Brad DeLong takes me to task, noting that though "[t]he inheritance of inequality is strikingly large in America today," the inheritance of IQ has relatively little to do with it. Here's math:

If inherited genetically-based IQ were the source of the extra edge that the children of the rich get in our society, than we would expect a parent with 4 times average lifetime full-time earnings--say $200,000 a year--to have a kid with a lifetime average income of $51,500 instead of the average of $50,000. But it is not $51,500. It is $150,000.



True and important, and I didn't want to say otherwise.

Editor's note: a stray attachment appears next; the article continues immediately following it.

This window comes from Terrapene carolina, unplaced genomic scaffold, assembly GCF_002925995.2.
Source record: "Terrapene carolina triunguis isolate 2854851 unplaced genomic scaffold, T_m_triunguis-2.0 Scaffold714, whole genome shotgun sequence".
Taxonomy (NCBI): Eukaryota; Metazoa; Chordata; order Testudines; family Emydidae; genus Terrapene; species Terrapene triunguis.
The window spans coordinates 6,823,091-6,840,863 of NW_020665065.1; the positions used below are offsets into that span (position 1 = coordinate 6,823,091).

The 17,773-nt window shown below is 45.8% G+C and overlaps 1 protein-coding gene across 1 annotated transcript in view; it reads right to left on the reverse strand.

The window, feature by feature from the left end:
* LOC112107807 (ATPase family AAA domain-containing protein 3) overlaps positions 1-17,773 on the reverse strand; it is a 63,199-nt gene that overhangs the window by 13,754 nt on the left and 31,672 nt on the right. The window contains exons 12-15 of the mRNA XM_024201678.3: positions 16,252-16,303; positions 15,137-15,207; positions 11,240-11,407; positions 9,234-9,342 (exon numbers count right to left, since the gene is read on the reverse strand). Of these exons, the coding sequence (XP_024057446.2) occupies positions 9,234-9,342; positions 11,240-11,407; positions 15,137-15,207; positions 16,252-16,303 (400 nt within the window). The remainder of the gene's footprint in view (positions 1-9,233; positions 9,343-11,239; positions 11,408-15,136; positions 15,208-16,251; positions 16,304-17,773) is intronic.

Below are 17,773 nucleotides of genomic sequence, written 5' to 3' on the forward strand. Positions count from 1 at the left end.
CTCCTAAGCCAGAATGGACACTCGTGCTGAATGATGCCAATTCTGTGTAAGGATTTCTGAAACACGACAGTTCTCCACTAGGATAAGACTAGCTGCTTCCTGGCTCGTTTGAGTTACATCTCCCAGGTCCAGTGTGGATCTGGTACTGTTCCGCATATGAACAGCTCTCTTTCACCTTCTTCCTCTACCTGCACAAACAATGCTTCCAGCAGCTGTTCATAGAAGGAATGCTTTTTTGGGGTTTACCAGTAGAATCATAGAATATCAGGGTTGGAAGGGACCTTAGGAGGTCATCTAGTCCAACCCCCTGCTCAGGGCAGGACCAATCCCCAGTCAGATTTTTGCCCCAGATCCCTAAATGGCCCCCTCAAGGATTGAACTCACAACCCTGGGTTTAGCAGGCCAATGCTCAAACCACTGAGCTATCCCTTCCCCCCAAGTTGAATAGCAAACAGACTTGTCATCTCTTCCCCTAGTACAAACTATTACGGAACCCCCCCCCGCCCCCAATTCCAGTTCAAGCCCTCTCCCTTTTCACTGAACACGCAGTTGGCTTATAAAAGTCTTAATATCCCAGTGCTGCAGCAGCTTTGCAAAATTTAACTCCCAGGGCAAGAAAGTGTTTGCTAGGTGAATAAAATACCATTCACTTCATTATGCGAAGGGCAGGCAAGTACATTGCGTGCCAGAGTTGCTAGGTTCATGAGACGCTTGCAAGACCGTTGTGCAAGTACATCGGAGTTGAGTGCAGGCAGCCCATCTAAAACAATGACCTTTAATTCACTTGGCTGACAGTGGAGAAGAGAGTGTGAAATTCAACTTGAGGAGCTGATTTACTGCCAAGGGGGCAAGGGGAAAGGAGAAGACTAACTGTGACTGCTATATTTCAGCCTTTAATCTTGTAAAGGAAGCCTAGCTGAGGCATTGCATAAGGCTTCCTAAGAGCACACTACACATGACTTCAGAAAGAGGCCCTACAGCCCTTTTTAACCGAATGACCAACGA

What I wanted to inject into this is that while we can change people's childhood environments in a forward-looking way or look at adoption studies for research purposes, in practice most people aren't newborn babies and we're obviously not (and shouldn't!), in practice, going to reassign children to new families. Consequently, the precise degree to which things are inherited "genetically" versus "environmentally" is of limited relevance in thinking about how people deserve to be treated. If you allow a large degree of inequality to exist, then children will grow up in sharply unequal environments, and the people who grow up in those environments will suffer from lifelong disadvantages for reasons that are completely outside of their control.

We want to hear what you think about this article. Submit a letter to the editor or write to letters@theatlantic.com.